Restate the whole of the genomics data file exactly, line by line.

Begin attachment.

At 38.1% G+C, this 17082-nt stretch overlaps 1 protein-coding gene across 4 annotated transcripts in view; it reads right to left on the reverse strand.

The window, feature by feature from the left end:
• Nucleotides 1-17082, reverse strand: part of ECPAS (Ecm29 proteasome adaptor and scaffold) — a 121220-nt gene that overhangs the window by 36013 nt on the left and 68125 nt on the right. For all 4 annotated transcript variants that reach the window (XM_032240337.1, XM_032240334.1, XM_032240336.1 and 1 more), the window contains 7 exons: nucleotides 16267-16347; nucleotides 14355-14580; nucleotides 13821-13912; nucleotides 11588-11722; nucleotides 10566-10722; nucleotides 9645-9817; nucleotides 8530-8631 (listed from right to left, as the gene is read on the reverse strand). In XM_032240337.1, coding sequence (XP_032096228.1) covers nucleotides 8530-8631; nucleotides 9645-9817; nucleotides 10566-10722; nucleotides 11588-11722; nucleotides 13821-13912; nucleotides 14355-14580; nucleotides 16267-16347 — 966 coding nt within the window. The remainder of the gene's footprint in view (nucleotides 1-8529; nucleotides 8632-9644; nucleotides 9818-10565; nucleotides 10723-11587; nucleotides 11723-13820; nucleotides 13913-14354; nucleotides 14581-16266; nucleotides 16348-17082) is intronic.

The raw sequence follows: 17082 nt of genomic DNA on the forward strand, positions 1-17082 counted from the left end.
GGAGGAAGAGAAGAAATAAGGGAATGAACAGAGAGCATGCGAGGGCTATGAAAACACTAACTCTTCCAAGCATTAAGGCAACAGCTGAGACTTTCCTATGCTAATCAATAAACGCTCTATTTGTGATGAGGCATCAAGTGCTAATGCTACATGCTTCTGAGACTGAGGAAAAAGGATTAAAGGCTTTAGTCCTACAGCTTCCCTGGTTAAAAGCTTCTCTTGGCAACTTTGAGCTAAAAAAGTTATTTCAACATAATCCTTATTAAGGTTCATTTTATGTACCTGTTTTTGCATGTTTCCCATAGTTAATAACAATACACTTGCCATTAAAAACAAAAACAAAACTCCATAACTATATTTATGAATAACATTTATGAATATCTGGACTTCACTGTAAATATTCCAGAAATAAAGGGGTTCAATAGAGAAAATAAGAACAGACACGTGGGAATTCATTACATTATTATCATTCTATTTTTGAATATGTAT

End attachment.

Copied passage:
At 38.1% G+C, this 17082-nt stretch overlaps 1 protein-coding gene across 4 annotated transcripts in view; it reads right to left on the reverse strand.

The window, feature by feature from the left end:
• Nucleotides 1-17082, reverse strand: part of ECPAS (Ecm29 proteasome adaptor and scaffold) — a 121220-nt gene that overhangs the window by 36013 nt on the left and 68125 nt on the right. For all 4 annotated transcript variants that reach the window (XM_032240337.1, XM_032240334.1, XM_032240336.1 and 1 more), the window contains 7 exons: nucleotides 16267-16347; nucleotides 14355-14580; nucleotides 13821-13912; nucleotides 11588-11722; nucleotides 10566-10722; nucleotides 9645-9817; nucleotides 8530-8631 (listed from right to left, as the gene is read on the reverse strand). In XM_032240337.1, coding sequence (XP_032096228.1) covers nucleotides 8530-8631; nucleotides 9645-9817; nucleotides 10566-10722; nucleotides 11588-11722; nucleotides 13821-13912; nucleotides 14355-14580; nucleotides 16267-16347 — 966 coding nt within the window. The remainder of the gene's footprint in view (nucleotides 1-8529; nucleotides 8632-9644; nucleotides 9818-10565; nucleotides 10723-11587; nucleotides 11723-13820; nucleotides 13913-14354; nucleotides 14581-16266; nucleotides 16348-17082) is intronic.

The raw sequence follows: 17082 nt of genomic DNA on the forward strand, positions 1-17082 counted from the left end.
GGAGGAAGAGAAGAAATAAGGGAATGAACAGAGAGCATGCGAGGGCTATGAAAACACTAACTCTTCCAAGCATTAAGGCAACAGCTGAGACTTTCCTATGCTAATCAATAAACGCTCTATTTGTGATGAGGCATCAAGTGCTAATGCTACATGCTTCTGAGACTGAGGAAAAAGGATTAAAGGCTTTAGTCCTACAGCTTCCCTGGTTAAAAGCTTCTCTTGGCAACTTTGAGCTAAAAAAGTTATTTCAACATAATCCTTATTAAGGTTCATTTTATGTACCTGTTTTTGCATGTTTCCCATAGTTAATAACAATACACTTGCCATTAAAAACAAAAACAAAACTCCATAACTATATTTATGAATAACATTTATGAATATCTGGACTTCACTGTAAATATTCCAGAAATAAAGGGGTTCAATAGAGAAAATAAGAACAGACACGTGGGAATTCATTACATTATTATCATTCTATTTTTGAATATGTAT